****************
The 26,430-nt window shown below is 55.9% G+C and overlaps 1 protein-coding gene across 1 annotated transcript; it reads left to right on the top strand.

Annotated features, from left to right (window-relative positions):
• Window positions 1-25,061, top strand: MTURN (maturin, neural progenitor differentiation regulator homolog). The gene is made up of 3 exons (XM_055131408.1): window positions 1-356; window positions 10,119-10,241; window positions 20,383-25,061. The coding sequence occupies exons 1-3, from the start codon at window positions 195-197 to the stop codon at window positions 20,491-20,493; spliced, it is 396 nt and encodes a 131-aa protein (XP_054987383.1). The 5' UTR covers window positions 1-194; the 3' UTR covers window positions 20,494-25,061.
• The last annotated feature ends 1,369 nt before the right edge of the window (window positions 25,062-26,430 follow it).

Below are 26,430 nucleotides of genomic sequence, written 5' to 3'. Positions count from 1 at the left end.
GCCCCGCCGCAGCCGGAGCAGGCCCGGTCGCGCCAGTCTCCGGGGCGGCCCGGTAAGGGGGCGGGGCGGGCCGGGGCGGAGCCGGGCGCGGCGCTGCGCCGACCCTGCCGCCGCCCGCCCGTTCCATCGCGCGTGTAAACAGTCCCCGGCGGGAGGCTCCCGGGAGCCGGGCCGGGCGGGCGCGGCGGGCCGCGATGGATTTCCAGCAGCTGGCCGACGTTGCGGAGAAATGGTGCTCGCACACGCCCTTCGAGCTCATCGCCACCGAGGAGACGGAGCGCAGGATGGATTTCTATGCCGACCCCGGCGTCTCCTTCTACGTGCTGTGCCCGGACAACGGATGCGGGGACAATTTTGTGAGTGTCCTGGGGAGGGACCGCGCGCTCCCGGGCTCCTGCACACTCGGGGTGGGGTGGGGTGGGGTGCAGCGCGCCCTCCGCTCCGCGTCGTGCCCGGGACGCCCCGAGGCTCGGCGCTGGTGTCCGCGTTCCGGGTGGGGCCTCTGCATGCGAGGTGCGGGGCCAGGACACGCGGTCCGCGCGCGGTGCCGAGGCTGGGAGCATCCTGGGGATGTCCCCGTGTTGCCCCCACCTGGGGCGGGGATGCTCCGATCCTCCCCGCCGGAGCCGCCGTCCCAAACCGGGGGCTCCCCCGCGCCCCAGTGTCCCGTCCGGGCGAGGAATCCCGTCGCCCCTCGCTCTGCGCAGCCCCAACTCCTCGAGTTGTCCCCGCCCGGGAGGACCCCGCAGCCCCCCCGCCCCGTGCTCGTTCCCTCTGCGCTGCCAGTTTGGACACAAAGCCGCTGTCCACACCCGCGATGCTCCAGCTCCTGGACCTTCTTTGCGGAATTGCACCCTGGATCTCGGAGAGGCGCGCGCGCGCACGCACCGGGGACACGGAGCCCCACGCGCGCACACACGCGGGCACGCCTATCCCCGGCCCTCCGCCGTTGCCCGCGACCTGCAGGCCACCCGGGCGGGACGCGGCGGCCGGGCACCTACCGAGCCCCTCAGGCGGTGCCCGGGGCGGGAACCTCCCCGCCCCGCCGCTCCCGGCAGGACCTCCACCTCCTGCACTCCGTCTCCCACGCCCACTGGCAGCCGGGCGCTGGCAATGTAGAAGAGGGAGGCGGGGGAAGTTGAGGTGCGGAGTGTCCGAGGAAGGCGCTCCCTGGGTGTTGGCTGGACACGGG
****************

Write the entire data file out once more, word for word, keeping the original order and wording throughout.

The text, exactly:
The 26,430-nt window shown below is 55.9% G+C and overlaps 1 protein-coding gene across 1 annotated transcript; it reads left to right on the top strand.

Annotated features, from left to right (window-relative positions):
• Window positions 1-25,061, top strand: MTURN (maturin, neural progenitor differentiation regulator homolog). The gene is made up of 3 exons (XM_055131408.1): window positions 1-356; window positions 10,119-10,241; window positions 20,383-25,061. The coding sequence occupies exons 1-3, from the start codon at window positions 195-197 to the stop codon at window positions 20,491-20,493; spliced, it is 396 nt and encodes a 131-aa protein (XP_054987383.1). The 5' UTR covers window positions 1-194; the 3' UTR covers window positions 20,494-25,061.
• The last annotated feature ends 1,369 nt before the right edge of the window (window positions 25,062-26,430 follow it).

Below are 26,430 nucleotides of genomic sequence, written 5' to 3'. Positions count from 1 at the left end.
GCCCCGCCGCAGCCGGAGCAGGCCCGGTCGCGCCAGTCTCCGGGGCGGCCCGGTAAGGGGGCGGGGCGGGCCGGGGCGGAGCCGGGCGCGGCGCTGCGCCGACCCTGCCGCCGCCCGCCCGTTCCATCGCGCGTGTAAACAGTCCCCGGCGGGAGGCTCCCGGGAGCCGGGCCGGGCGGGCGCGGCGGGCCGCGATGGATTTCCAGCAGCTGGCCGACGTTGCGGAGAAATGGTGCTCGCACACGCCCTTCGAGCTCATCGCCACCGAGGAGACGGAGCGCAGGATGGATTTCTATGCCGACCCCGGCGTCTCCTTCTACGTGCTGTGCCCGGACAACGGATGCGGGGACAATTTTGTGAGTGTCCTGGGGAGGGACCGCGCGCTCCCGGGCTCCTGCACACTCGGGGTGGGGTGGGGTGGGGTGCAGCGCGCCCTCCGCTCCGCGTCGTGCCCGGGACGCCCCGAGGCTCGGCGCTGGTGTCCGCGTTCCGGGTGGGGCCTCTGCATGCGAGGTGCGGGGCCAGGACACGCGGTCCGCGCGCGGTGCCGAGGCTGGGAGCATCCTGGGGATGTCCCCGTGTTGCCCCCACCTGGGGCGGGGATGCTCCGATCCTCCCCGCCGGAGCCGCCGTCCCAAACCGGGGGCTCCCCCGCGCCCCAGTGTCCCGTCCGGGCGAGGAATCCCGTCGCCCCTCGCTCTGCGCAGCCCCAACTCCTCGAGTTGTCCCCGCCCGGGAGGACCCCGCAGCCCCCCCGCCCCGTGCTCGTTCCCTCTGCGCTGCCAGTTTGGACACAAAGCCGCTGTCCACACCCGCGATGCTCCAGCTCCTGGACCTTCTTTGCGGAATTGCACCCTGGATCTCGGAGAGGCGCGCGCGCGCACGCACCGGGGACACGGAGCCCCACGCGCGCACACACGCGGGCACGCCTATCCCCGGCCCTCCGCCGTTGCCCGCGACCTGCAGGCCACCCGGGCGGGACGCGGCGGCCGGGCACCTACCGAGCCCCTCAGGCGGTGCCCGGGGCGGGAACCTCCCCGCCCCGCCGCTCCCGGCAGGACCTCCACCTCCTGCACTCCGTCTCCCACGCCCACTGGCAGCCGGGCGCTGGCAATGTAGAAGAGGGAGGCGGGGGAAGTTGAGGTGCGGAGTGTCCGAGGAAGGCGCTCCCTGGGTGTTGGCTGGACACGGG